Manufacturing activity in a large section of Middle America unexpectedly surged in April, data from a survey from the Federal Reserve Bank of Kansas City showed Thursday, the latest indication that the American economy is emerging from the pandemic on a much stronger footing than was forecast.
The Kansas City Fed’s manufacturing survey’s composite index jumped to 31, up from an already elevated 26 in March. That is the best reading in the survey’s history.
Economists had forecast the index to hold the March level, with predictions ranging from 19 to 28.
The survey covers the Fed’s 10th District, wihich includes the western third of Missouri, all of Kansas, Colorado, Nebraska, Oklahoma and Wyoming, and the northern half of New Mexico.
All scores over zero on the index indicate growth. April is the eleventh consecutive month in which the index remains in growth territory and the second month in which the index surged much higher than expected.
Last week, the New York Fed’s Empire State survey and the Philly Fed’s survey also showed manufacturing in those regions booming.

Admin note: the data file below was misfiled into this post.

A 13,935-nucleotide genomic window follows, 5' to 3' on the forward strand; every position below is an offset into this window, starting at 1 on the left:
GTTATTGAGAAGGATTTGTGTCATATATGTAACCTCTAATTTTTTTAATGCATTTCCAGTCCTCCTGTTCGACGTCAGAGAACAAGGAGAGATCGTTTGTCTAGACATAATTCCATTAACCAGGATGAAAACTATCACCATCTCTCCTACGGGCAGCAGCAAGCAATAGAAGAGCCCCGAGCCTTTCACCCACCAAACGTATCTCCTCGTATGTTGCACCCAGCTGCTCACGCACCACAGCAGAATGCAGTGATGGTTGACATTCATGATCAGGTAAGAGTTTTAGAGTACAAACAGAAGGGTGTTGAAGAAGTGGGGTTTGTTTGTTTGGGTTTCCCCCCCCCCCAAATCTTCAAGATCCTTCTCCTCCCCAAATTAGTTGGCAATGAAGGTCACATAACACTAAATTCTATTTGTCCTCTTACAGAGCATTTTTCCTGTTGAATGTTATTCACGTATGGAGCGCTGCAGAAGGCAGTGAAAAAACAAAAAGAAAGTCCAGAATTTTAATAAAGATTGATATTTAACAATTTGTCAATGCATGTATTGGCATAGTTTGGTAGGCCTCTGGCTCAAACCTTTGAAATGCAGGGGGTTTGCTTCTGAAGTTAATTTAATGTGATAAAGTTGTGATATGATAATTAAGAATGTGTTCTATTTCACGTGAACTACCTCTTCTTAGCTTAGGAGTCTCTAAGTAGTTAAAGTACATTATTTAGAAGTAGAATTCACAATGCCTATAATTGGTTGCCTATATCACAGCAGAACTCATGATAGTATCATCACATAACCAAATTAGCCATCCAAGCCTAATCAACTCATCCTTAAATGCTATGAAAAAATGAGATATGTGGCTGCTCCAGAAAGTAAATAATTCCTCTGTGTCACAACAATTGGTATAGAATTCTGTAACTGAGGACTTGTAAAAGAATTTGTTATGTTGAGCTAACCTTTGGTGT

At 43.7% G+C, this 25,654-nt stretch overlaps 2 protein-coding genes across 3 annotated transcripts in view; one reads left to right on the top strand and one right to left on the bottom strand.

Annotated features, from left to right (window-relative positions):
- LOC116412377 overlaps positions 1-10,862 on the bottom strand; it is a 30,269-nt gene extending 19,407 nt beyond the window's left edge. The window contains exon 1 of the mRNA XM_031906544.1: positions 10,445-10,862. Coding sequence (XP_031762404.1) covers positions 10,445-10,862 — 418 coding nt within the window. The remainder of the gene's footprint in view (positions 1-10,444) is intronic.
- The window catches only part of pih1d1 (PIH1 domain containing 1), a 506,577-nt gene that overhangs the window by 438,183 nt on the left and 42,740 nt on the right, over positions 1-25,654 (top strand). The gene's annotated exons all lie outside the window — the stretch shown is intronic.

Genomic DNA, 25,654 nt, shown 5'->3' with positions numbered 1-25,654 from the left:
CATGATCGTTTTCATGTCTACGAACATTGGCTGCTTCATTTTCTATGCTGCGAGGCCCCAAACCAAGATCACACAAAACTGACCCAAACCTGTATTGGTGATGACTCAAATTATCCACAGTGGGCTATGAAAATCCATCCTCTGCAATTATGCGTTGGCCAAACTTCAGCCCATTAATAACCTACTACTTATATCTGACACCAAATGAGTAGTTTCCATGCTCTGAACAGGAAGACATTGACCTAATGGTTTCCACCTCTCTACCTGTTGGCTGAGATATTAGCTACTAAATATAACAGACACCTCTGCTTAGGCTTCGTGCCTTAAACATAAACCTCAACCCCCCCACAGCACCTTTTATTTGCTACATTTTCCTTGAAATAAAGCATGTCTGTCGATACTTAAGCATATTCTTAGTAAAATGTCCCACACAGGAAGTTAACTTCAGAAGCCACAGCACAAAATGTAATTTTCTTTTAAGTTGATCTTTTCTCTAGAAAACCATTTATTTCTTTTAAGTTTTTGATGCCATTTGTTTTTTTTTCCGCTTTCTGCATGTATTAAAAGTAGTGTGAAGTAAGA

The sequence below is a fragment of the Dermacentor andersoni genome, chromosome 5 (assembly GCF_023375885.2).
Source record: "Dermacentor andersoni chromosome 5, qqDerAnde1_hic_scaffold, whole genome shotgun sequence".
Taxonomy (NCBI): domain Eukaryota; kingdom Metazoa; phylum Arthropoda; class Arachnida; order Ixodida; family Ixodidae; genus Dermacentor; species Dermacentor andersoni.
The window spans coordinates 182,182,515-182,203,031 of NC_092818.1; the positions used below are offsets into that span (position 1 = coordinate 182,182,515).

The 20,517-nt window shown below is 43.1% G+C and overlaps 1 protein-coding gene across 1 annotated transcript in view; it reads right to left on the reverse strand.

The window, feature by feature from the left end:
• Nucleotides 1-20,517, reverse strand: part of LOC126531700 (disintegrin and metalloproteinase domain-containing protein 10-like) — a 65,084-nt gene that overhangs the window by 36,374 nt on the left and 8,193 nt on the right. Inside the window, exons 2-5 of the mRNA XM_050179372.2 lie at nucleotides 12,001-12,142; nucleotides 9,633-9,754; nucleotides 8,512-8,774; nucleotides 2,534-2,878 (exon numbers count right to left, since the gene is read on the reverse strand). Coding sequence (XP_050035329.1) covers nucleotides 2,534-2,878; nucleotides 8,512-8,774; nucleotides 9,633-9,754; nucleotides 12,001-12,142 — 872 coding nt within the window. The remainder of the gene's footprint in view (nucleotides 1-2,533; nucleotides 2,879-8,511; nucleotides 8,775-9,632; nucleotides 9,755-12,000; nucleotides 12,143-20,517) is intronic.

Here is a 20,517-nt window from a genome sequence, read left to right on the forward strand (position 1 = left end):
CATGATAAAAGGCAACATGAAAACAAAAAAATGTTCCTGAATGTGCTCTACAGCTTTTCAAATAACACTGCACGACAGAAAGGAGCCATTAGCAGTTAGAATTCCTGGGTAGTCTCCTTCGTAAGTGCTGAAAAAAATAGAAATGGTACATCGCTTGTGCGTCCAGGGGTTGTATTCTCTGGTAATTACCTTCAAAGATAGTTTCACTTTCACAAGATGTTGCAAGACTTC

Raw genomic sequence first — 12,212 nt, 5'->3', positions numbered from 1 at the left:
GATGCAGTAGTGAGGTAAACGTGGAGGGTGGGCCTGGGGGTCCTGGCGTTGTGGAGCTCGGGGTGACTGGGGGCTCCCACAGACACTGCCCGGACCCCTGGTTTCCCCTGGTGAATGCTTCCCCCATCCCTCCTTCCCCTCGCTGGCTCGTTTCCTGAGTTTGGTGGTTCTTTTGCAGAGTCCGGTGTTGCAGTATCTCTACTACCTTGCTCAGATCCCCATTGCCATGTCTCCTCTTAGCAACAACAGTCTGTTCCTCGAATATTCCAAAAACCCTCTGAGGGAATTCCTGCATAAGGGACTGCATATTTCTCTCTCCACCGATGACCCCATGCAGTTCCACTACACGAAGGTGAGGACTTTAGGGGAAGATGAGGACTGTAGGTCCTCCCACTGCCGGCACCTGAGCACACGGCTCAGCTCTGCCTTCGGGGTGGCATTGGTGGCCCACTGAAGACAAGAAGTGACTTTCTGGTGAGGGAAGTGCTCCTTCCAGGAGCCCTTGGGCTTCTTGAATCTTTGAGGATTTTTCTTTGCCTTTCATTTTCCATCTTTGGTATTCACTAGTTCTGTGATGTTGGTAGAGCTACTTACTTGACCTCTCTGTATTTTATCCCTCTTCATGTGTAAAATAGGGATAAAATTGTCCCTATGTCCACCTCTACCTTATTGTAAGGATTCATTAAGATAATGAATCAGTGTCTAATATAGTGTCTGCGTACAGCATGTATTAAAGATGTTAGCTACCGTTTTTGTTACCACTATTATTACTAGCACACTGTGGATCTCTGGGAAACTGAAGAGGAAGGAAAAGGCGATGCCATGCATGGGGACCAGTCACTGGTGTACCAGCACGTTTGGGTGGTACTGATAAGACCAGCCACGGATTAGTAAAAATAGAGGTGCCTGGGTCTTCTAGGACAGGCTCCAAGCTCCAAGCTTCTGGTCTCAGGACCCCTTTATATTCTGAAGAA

“Regional factories reported historic growth and very positive expectations in April,” Chad Wilkerson, vice president and economist at the Federal Reserve Bank of Kansas City, said.
NEW DATA: #Manufacturing activity expanded further with the highest monthly composite reading in survey history, and expectations for future activity increased considerably. https://t.co/h3FxhACeDZ #EconTwitter #Economy pic.twitter.com/3woorLtxaD
— Kansas City Fed (@KansasCityFed) April 22, 2021
April’s growth came from much higher activity in durable goods factories, especially for primary and fabricated metals, and transportation equipment makers, the report said.
The sub-indexes for production and employment reached record high levels in April, with production jumping to 40 from 23 in March. Shipments, employee workweek, order backlog, and new orders for exports also accelerated.
There were some signs of inflation in the survey, as well as evidence that enhanced unemployment benefits are hindering recovery. Around 70 percent of firms indicated selling prices are higher compared to pre-pandemic levels, mostly due to increasing materials prices. Twenty-eight percent said the inability to pass through price increases was a primary risk facing their business. Sixty percent said they finding qualified workers and supply-chain issues were their biggest risks.
“It is very difficult to handle the increased business with supply chain issues across all materials and finding anyone who wants to work. The federal government has incentivized people to stay home and not be productive,” one business told the Kansas City Fed.